A revenue stamp, tax stamp, duty stamp or fiscal stamp is a adhesive label used to collect taxes or fees on documents, alcoholic drinks and medicines, playing cards, hunting licenses, firearm registration, many other things. Businesses purchase the stamps from the government, attach them to taxed items as part of putting the items on sale, or in the case of documents, as part of filling out the form. Revenue stamps look similar to postage stamps, in some countries and time periods it has been possible to use postage stamps for revenue purposes. Revenue stamps are stamps used to collect fees, they are issued by governments and local, by official bodies of various kinds. They take many forms and may be gummed and ungummed, perforated or imperforate, printed or embossed, of any size. In many countries, they are as detailed in their design as banknotes; the high value of many revenue stamps means that they may contain security devices to prevent counterfeiting. The Revenue Society has defined revenue stamps as "...stamps, whether impressed, adhesive or otherwise, issued by or on behalf of International, National or Local Governments, their Licensees or Agents, indicate that a tax, duty or fee has been paid or prepaid or that permission has been granted."
In the Ottoman empire, Damga resmi was in use by the sixteenth century. Records of tax revenue from stamps for silk provide evidence of changes in silk production over time; the use of revenue stamps goes back further than that of postage stamps. Their use became widespread in the 19th century inspired by the success of the postage stamp, motivated by the desire to streamline government operations, the presence of a revenue stamp being an indication that the item in question had paid the necessary fees. Revenue stamps have become less seen in the 21st century, with the rise of computerization and the ability to use numbers to track payments accurately. There are a great many kinds of revenue stamps in the world, it is that many remain unrecorded. Both national and local entities have issued them. Governments have sometimes combined the functions of revenue stamps. In the former British Empire, such stamps were inscribed "Postage and Revenue" to reflect their dual function. Other countries have allowed revenue stamps to be used for postage or vice versa.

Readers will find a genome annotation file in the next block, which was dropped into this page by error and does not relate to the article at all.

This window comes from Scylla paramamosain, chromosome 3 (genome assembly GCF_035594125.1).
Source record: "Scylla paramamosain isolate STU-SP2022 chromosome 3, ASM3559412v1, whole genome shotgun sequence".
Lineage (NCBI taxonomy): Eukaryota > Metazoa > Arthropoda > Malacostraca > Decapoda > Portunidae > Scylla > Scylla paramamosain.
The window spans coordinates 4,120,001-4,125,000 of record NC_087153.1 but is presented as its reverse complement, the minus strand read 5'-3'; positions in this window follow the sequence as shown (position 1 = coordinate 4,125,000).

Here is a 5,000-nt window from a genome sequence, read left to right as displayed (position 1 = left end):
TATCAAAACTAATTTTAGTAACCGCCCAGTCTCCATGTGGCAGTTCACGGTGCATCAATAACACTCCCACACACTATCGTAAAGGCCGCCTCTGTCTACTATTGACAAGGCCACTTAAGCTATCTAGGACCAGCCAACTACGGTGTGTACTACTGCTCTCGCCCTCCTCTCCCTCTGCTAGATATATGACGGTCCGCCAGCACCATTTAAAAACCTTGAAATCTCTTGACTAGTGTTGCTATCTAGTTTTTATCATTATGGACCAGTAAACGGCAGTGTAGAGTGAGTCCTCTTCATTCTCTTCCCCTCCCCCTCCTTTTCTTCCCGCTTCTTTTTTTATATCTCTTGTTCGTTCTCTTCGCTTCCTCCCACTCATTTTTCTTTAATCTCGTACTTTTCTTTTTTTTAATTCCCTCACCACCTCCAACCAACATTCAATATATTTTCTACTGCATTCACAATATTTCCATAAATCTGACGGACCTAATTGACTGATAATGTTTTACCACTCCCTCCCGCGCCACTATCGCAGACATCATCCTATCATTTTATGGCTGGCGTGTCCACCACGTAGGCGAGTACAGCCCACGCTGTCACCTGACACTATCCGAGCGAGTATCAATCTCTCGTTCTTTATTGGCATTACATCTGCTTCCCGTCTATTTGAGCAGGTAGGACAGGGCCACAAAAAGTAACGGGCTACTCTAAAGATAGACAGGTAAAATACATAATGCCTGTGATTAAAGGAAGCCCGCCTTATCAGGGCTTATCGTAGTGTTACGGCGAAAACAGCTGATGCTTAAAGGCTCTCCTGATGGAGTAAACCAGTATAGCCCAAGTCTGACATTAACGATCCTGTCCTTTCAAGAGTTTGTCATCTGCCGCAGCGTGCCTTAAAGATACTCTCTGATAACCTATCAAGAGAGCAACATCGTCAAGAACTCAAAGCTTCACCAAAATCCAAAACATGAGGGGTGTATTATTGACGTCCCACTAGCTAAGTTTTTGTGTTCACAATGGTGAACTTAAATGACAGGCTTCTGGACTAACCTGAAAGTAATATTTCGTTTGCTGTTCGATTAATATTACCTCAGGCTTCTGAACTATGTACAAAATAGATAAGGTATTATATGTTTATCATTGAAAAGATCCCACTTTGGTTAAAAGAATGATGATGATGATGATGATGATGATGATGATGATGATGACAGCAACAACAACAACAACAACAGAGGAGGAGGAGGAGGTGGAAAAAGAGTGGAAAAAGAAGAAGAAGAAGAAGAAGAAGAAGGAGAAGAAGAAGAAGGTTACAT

A revenue stamp authorized subsequently for postal use is known as a postal fiscal. Bhutan, for instance, authorized the use of revenue stamps for postal purposes from 1955 until the first proper postage stamps of the country were issued in 1962. In the Stanley Gibbons catalog, this type of stamp has an F prefix. While revenue stamps resemble postage stamps, they are not intended for use on mail and therefore do not receive a postal cancellation; some countries such as Great Britain have issued stamps valid for both postage and revenue, but this practice is now rare. Many different methods have been used to cancel revenue stamps, including pen cancels, inked handstamps, embossing, hole punching or tearing. From around 1900, United States revenue stamps were required to be mutilated by cutting, after being affixed to documents, in addition to being cancelled in ink. A class of office equipment was created to achieve this which became known as "stamp mutilators". Revenue stamps were once collected by philatelists and given the same status as postage stamps in stamp catalogues and at exhibitions.
After World War One, they declined in popularity due to being excluded from catalogues as the number of postage stamps issued rose and crowded revenues out. The lowest point in revenue philately was during the middle years of the twentieth century. A Stanley Gibbons children's stamp album from the 1950s warned in its introduction: "Since Philately is the collecting of stamps that are employed in connection with the Posts, do not put in your album fiscals, telegraph stamps, tobacco-tax labels and other such strange things as are found in some collections." This is not a definition of philately. More revenue philately has become popular again and now has its own FIP Commission and is an approved category in FIP endorsed stamp exhibitions. Many catalogues have been issued by specialist publishers and dealers but revenue stamps still do not feature in some of the most popular catalogues, for instance by Stanley Gibbons and Michel, unless they are revenue and postage stamps. However, both the standard Scott and the Scott Specialised United States catalogue feature US revenue stamps.
The leading catalogue for revenue stamps of the United Kingdom, the British Commonwealth and several European countries is the Barefoot Catalogue. One of the earliest uses of revenue stamps was to pay Court Fees. Stamps were used in the Indian feudal states as early as 1797 50 years before the first postal stamps. Although India is only one of several countries that have used tax stamps on legal documents, it was one of the most prolific users; the practice is entirely stopped now due to the prevalence of forgeries which cost the issuing government revenue. The tax on documents commonly known as stamp duty, is one of the oldest uses of revenue stamps being invented in Spain, introduced in the Netherlands in the 1620s reaching France in 1651 and England in 1694. Governments enforce the payment of the tax by making unstamped documents unenforcable in court; the tax has been applied to contracts, tenancy agree